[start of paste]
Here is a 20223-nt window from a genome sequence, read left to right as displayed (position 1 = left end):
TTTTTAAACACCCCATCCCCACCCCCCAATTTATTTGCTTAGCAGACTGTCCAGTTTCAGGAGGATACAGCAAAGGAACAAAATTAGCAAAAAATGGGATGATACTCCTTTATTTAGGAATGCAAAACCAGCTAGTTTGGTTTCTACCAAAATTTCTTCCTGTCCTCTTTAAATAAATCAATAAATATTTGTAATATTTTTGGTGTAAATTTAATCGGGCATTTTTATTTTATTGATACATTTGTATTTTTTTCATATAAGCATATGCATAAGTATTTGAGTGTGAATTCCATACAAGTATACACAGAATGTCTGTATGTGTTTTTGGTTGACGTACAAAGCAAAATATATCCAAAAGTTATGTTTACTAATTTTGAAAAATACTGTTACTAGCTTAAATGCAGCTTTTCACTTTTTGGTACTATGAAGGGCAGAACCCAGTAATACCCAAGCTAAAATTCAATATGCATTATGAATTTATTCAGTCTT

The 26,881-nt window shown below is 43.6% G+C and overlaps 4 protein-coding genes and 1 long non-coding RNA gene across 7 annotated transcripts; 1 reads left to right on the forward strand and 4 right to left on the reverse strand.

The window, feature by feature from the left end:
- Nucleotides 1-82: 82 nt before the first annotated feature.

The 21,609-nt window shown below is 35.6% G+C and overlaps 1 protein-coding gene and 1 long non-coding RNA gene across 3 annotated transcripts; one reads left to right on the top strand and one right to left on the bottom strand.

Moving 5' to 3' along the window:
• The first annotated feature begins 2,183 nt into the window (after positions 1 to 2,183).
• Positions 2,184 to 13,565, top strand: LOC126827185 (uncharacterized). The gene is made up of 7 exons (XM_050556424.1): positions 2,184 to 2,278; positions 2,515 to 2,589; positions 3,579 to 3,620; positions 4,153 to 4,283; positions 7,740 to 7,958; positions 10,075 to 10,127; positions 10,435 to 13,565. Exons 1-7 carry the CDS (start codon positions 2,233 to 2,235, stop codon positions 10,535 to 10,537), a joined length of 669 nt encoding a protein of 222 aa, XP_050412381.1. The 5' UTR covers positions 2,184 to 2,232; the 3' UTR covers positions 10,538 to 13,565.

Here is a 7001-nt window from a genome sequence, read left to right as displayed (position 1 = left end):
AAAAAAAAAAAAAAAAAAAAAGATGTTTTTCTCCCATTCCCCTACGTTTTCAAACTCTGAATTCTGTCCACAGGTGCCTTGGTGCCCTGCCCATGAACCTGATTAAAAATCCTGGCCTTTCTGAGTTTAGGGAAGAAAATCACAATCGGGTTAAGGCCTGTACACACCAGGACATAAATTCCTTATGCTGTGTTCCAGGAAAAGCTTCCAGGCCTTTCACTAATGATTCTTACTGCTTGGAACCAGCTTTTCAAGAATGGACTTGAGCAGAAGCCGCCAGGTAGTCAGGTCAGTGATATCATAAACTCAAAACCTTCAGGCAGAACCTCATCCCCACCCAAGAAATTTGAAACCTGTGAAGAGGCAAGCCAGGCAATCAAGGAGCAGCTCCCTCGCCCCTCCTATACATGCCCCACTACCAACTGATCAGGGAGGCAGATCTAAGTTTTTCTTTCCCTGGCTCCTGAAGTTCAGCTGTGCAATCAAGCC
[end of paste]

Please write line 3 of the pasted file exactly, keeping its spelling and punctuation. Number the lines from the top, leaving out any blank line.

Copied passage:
The 26,881-nt window shown below is 43.6% G+C and overlaps 4 protein-coding genes and 1 long non-coding RNA gene across 7 annotated transcripts; 1 reads left to right on the forward strand and 4 right to left on the reverse strand.